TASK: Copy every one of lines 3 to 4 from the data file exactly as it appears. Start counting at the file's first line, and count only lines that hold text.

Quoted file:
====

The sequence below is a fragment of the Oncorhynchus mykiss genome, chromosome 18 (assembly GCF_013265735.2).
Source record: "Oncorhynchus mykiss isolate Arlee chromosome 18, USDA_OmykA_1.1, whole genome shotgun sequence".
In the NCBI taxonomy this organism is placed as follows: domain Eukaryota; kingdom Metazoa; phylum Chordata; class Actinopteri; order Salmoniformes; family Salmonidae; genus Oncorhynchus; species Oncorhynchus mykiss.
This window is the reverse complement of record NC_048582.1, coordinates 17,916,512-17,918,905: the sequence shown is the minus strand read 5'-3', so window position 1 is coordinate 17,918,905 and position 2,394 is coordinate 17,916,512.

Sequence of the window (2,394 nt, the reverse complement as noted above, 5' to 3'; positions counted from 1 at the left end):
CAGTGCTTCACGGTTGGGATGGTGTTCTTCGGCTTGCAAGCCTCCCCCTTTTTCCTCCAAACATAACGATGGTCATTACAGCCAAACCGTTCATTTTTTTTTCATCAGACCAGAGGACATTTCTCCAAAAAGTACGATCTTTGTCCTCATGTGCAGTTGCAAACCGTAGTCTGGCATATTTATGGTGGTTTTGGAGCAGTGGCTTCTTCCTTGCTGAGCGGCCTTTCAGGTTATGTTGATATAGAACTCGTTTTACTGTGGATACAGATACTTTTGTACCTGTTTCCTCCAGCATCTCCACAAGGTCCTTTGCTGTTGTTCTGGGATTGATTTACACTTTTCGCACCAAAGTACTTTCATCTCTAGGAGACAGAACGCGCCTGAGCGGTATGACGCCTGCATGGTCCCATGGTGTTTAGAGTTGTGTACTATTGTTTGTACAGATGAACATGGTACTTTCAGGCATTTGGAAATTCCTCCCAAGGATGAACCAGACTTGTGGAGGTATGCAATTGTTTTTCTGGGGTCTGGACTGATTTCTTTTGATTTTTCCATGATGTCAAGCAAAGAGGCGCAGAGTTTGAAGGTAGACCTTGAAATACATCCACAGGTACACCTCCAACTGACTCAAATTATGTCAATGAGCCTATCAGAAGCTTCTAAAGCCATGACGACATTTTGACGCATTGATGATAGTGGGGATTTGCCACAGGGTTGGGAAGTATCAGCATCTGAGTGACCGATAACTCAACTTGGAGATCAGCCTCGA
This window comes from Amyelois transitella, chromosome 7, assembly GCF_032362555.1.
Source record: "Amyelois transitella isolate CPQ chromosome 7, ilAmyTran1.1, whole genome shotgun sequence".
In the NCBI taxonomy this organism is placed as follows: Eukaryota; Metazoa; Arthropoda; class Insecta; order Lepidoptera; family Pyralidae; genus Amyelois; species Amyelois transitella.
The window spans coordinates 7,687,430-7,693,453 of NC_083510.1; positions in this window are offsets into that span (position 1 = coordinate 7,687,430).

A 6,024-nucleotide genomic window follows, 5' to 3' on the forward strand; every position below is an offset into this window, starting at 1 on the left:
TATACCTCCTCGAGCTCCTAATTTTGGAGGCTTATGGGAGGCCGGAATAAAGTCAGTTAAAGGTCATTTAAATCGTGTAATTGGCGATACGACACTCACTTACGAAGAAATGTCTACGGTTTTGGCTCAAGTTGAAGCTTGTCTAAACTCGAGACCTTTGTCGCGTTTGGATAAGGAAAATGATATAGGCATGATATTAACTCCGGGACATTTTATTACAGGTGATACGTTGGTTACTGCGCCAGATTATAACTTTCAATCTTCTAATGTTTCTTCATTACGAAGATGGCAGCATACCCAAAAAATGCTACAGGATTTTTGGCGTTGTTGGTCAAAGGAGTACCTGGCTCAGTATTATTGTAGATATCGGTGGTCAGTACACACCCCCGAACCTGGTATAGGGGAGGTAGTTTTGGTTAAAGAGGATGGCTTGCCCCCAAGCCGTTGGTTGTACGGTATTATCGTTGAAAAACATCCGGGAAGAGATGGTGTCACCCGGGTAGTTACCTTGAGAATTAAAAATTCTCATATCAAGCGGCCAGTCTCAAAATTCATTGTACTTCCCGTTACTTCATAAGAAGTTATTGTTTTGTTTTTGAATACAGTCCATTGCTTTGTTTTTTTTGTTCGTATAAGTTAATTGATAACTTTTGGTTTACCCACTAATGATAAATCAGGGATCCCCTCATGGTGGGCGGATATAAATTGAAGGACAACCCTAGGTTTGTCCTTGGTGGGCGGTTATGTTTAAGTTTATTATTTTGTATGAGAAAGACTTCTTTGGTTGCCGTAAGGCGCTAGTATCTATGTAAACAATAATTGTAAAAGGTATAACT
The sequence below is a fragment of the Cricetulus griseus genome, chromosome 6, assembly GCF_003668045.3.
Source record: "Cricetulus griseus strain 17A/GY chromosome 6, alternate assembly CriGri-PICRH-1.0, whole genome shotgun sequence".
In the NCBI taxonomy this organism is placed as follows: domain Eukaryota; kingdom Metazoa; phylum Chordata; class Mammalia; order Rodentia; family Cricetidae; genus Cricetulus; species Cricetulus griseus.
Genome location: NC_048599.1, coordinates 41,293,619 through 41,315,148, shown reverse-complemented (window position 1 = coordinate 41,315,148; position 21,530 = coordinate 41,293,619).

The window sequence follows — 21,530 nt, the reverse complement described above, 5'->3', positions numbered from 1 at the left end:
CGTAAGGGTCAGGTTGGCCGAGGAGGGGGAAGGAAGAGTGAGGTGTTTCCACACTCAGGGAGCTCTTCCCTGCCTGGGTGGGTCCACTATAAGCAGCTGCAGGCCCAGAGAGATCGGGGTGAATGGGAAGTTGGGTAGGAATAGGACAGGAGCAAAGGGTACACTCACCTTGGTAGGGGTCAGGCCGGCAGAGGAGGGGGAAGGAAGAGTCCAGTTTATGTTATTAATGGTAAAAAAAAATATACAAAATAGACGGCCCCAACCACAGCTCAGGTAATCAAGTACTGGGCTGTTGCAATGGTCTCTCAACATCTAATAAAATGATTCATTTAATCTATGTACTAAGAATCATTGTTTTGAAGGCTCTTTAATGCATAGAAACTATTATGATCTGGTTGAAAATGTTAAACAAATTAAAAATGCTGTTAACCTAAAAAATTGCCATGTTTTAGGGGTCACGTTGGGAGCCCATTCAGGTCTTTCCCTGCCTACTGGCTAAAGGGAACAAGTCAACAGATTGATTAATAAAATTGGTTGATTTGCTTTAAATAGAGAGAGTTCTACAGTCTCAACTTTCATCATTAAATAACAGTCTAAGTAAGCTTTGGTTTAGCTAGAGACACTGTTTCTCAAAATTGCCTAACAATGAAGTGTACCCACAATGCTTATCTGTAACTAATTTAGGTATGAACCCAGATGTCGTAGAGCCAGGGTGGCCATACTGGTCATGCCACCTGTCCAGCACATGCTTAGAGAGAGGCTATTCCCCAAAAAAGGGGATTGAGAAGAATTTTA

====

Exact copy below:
In the NCBI taxonomy this organism is placed as follows: domain Eukaryota; kingdom Metazoa; phylum Chordata; class Actinopteri; order Salmoniformes; family Salmonidae; genus Oncorhynchus; species Oncorhynchus mykiss.
This window is the reverse complement of record NC_048582.1, coordinates 17,916,512-17,918,905: the sequence shown is the minus strand read 5'-3', so window position 1 is coordinate 17,918,905 and position 2,394 is coordinate 17,916,512.